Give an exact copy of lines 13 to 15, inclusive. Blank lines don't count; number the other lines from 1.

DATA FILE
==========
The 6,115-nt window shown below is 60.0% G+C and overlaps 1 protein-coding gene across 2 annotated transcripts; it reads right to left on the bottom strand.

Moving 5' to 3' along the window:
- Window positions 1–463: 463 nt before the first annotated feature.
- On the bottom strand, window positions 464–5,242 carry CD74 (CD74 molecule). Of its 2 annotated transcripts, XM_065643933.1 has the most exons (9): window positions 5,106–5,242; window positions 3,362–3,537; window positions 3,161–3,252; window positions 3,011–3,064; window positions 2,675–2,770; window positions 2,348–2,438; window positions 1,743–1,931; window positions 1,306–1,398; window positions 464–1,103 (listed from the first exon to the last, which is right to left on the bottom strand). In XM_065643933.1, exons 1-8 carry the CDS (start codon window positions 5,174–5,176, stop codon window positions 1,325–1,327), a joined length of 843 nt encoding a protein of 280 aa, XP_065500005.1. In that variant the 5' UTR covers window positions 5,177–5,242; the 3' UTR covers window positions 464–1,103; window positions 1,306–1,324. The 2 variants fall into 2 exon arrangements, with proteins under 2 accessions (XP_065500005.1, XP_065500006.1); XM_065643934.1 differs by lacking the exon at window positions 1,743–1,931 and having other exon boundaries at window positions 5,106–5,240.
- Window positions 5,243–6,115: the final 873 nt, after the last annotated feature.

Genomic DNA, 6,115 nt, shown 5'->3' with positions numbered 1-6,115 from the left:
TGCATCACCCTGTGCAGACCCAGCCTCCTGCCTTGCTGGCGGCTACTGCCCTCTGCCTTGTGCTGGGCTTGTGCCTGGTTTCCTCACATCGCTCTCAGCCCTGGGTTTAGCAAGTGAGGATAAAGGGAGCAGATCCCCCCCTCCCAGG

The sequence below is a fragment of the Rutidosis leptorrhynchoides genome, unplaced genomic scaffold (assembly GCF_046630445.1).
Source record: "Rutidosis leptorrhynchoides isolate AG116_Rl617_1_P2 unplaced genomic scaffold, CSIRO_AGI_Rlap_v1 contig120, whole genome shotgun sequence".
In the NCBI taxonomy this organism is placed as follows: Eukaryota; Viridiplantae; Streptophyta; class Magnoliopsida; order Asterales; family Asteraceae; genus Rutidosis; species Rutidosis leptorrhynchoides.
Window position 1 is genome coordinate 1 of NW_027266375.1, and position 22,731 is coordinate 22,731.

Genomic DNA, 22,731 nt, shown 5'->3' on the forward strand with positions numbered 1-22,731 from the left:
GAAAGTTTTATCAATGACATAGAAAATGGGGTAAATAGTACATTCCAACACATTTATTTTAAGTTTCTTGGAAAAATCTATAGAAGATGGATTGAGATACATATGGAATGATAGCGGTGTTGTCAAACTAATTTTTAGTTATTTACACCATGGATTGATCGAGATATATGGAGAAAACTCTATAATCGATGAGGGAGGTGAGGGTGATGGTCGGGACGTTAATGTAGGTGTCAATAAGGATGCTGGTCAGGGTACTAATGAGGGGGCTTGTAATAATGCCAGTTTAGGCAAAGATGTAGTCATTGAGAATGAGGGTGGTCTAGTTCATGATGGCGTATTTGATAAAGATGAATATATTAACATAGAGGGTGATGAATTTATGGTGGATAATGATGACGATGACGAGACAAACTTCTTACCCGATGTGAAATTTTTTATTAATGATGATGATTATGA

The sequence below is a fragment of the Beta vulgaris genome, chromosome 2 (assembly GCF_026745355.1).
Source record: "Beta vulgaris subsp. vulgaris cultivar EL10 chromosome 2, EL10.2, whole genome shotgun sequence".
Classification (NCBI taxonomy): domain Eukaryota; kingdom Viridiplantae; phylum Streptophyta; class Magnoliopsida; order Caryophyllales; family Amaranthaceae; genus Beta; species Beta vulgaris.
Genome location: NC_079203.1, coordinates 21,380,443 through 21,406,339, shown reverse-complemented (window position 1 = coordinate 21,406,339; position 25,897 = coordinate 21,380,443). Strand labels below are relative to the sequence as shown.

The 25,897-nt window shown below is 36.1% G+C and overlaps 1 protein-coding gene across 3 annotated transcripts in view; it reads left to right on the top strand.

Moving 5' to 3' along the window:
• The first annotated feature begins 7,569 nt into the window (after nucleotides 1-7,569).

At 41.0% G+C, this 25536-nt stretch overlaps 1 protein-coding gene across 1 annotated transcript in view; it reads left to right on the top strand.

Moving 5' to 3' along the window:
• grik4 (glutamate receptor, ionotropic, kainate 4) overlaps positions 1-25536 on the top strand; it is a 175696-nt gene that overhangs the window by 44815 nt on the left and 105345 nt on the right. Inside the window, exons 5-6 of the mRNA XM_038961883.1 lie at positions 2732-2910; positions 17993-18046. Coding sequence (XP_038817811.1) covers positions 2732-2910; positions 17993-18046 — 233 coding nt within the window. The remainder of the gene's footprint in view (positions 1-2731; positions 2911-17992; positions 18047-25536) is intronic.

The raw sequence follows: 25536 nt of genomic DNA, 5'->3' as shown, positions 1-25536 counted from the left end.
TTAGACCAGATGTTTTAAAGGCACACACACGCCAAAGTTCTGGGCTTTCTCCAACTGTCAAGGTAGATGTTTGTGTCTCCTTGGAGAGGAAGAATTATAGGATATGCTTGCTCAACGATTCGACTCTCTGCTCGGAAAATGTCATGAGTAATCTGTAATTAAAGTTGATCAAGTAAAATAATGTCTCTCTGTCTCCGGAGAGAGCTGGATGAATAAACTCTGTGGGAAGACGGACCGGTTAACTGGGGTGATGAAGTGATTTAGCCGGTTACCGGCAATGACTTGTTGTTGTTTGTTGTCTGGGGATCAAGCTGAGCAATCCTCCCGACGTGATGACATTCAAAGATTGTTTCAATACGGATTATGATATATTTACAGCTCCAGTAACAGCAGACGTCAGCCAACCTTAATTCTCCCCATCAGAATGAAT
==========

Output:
GAAAGTTTTATCAATGACATAGAAAATGGGGTAAATAGTACATTCCAACACATTTATTTTAAGTTTCTTGGAAAAATCTATAGAAGATGGATTGAGATACATATGGAATGATAGCGGTGTTGTCAAACTAATTTTTAGTTATTTACACCATGGATTGATCGAGATATATGGAGAAAACTCTATAATCGATGAGGGAGGTGAGGGTGATGGTCGGGACGTTAATGTAGGTGTCAATAAGGATGCTGGTCAGGGTACTAATGAGGGGGCTTGTAATAATGCCAGTTTAGGCAAAGATGTAGTCATTGAGAATGAGGGTGGTCTAGTTCATGATGGCGTATTTGATAAAGATGAATATATTAACATAGAGGGTGATGAATTTATGGTGGATAATGATGACGATGACGAGACAAACTTCTTACCCGATGTGAAATTTTTTATTAATGATGATGATTATGA

The sequence below is a fragment of the Beta vulgaris genome, chromosome 2 (assembly GCF_026745355.1).
Source record: "Beta vulgaris subsp. vulgaris cultivar EL10 chromosome 2, EL10.2, whole genome shotgun sequence".